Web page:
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Trump to target Obama's climate initiatives: White House website

By Valerie Volcovici

WASHINGTON (Reuters) - Donald Trump's administration is committed to eliminating Barack Obama's Climate Action Plan and other environmental initiatives to help boost the oil and gas industry, according to a statement posted on the White House website on Friday.

The announcement echoed pledges Trump frequently made during his campaign to become U.S. president, but their appearance on the White House website makes them his official policy. (http://bit.ly/2iK2JQp)

"President Trump is committed to eliminating harmful and unnecessary policies such as the Climate Action Plan and the Waters of the U.S. rule. Lifting these restrictions will greatly help American workers, increasing wages by more than $30 billion over the next 7 years," the website said.

All references to climate change appeared to have been removed from the White House website, a word search showed.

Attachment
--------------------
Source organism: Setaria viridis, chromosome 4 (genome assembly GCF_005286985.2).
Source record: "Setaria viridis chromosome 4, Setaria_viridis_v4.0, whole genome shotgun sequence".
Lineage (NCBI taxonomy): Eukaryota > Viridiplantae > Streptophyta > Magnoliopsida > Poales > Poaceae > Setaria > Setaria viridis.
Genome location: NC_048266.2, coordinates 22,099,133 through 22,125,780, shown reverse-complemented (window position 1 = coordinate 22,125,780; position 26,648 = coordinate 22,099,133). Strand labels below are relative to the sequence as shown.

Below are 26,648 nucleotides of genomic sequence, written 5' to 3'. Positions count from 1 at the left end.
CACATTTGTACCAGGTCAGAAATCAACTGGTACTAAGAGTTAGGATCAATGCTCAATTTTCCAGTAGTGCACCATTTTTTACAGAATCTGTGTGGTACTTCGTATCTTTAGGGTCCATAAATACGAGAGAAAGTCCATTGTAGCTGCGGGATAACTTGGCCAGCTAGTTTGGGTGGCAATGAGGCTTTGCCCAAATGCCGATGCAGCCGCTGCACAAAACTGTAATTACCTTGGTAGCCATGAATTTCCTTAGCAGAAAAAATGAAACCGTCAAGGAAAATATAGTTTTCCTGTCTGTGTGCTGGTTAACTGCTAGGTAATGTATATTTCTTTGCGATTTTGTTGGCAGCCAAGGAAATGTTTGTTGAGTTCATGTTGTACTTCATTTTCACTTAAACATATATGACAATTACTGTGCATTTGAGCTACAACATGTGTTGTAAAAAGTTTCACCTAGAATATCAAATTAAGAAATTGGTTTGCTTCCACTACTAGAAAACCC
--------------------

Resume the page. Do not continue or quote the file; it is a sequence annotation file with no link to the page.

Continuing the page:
Trump was sworn in as the 45th president of the United States on Friday.

Former President Obama's climate plan proposed cuts to U.S. carbon dioxide emissions, in part by preserving forests and encouraging increased use of cleaner renewable fuels.

Trump has expressed skepticism about whether human activity drives climate change, and he has railed against Obama's efforts to combat it by targeting carbon dioxide emissions.

Trump has also suggested he could pull the United States out of a climate pact agreed by nearly 200 nations.

The statement on the White House website said that Trump's efforts to boost the U.S. oil and gas sector would help increase government revenues to "rebuild our roads, schools, bridges and public infrastructure," and lower the price of energy.

The statement said Trump's administration would free the nation from dependence on foreign oil, and was "committed to clean coal technology, and to reviving America's coal industry, which has been hurting for too long."

An overwhelming majority of scientists say the burning of coal, oil and gas is a driver of global climate change, causing sea level rise and more frequent violent storms.

(Reporting by Valerie Volcovici; Editing by Richard Valdmanis, Jeffrey Benkoe and Daniel Wallis)

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